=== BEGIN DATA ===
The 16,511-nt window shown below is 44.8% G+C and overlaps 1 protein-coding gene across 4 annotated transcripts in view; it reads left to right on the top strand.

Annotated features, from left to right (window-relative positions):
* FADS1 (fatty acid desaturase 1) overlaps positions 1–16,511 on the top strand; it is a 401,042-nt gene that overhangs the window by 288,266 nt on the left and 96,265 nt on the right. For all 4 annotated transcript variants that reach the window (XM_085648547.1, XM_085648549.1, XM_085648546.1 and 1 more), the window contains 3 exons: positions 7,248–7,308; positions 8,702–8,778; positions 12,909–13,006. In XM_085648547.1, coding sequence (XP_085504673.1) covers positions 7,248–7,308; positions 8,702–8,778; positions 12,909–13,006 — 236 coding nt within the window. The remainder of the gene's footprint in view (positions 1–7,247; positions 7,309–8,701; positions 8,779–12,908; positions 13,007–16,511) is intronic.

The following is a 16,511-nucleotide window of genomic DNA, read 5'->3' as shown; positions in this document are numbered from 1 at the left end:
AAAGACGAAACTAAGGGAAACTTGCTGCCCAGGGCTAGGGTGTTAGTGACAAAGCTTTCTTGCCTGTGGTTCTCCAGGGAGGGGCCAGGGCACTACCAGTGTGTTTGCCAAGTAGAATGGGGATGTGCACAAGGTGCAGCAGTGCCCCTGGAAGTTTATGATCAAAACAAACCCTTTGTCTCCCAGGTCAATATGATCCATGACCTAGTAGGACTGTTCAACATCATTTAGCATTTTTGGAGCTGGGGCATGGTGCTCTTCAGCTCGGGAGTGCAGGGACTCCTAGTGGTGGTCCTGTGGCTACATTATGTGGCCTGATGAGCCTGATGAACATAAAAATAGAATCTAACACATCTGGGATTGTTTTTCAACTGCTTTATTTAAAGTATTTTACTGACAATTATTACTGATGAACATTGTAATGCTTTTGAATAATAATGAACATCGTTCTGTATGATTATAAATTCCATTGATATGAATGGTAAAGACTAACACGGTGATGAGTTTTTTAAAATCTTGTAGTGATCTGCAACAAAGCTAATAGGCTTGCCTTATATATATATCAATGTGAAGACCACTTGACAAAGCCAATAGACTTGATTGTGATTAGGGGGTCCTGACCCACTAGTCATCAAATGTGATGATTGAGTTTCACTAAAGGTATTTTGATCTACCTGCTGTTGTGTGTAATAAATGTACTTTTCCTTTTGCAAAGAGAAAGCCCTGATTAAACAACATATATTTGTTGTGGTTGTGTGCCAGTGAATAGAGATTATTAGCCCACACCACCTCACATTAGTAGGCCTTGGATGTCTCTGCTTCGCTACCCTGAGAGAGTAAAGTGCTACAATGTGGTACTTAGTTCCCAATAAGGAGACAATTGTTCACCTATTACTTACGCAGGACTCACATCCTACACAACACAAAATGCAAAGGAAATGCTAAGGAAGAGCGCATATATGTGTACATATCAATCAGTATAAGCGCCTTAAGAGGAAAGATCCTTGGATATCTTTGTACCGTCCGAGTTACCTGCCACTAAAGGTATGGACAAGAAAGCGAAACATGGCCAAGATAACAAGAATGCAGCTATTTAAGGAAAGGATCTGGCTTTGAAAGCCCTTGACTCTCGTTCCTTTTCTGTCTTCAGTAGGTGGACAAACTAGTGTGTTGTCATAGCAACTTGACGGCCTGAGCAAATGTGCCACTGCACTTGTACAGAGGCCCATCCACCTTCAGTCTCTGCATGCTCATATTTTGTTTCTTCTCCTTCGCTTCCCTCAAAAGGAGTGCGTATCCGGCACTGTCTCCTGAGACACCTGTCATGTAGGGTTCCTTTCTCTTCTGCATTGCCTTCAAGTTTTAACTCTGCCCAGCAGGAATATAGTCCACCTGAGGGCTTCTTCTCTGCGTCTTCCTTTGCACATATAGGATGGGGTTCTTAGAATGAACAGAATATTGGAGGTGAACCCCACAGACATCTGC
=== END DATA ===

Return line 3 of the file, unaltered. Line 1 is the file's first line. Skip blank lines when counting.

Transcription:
* FADS1 (fatty acid desaturase 1) overlaps positions 1–16,511 on the top strand; it is a 401,042-nt gene that overhangs the window by 288,266 nt on the left and 96,265 nt on the right. For all 4 annotated transcript variants that reach the window (XM_085648547.1, XM_085648549.1, XM_085648546.1 and 1 more), the window contains 3 exons: positions 7,248–7,308; positions 8,702–8,778; positions 12,909–13,006. In XM_085648547.1, coding sequence (XP_085504673.1) covers positions 7,248–7,308; positions 8,702–8,778; positions 12,909–13,006 — 236 coding nt within the window. The remainder of the gene's footprint in view (positions 1–7,247; positions 7,309–8,701; positions 8,779–12,908; positions 13,007–16,511) is intronic.